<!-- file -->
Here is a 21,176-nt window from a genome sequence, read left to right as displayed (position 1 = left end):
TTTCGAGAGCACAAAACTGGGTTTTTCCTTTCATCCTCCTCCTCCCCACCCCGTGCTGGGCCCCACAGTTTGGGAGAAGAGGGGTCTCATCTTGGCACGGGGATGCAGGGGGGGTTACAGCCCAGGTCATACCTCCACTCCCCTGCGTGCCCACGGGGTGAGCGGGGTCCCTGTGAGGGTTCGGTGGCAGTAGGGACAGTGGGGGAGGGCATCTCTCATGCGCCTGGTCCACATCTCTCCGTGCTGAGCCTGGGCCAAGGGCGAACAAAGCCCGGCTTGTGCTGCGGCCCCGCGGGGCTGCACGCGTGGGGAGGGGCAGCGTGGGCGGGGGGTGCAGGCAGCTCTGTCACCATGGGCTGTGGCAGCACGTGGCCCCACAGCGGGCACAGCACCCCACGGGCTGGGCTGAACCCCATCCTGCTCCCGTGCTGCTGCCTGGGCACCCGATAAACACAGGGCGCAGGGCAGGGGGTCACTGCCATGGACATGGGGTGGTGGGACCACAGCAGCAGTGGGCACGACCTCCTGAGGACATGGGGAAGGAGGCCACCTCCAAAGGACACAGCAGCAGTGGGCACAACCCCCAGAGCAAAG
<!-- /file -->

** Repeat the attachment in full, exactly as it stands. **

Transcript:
Here is a 21,176-nt window from a genome sequence, read left to right as displayed (position 1 = left end):
TTTCGAGAGCACAAAACTGGGTTTTTCCTTTCATCCTCCTCCTCCCCACCCCGTGCTGGGCCCCACAGTTTGGGAGAAGAGGGGTCTCATCTTGGCACGGGGATGCAGGGGGGGTTACAGCCCAGGTCATACCTCCACTCCCCTGCGTGCCCACGGGGTGAGCGGGGTCCCTGTGAGGGTTCGGTGGCAGTAGGGACAGTGGGGGAGGGCATCTCTCATGCGCCTGGTCCACATCTCTCCGTGCTGAGCCTGGGCCAAGGGCGAACAAAGCCCGGCTTGTGCTGCGGCCCCGCGGGGCTGCACGCGTGGGGAGGGGCAGCGTGGGCGGGGGGTGCAGGCAGCTCTGTCACCATGGGCTGTGGCAGCACGTGGCCCCACAGCGGGCACAGCACCCCACGGGCTGGGCTGAACCCCATCCTGCTCCCGTGCTGCTGCCTGGGCACCCGATAAACACAGGGCGCAGGGCAGGGGGTCACTGCCATGGACATGGGGTGGTGGGACCACAGCAGCAGTGGGCACGACCTCCTGAGGACATGGGGAAGGAGGCCACCTCCAAAGGACACAGCAGCAGTGGGCACAACCCCCAGAGCAAAG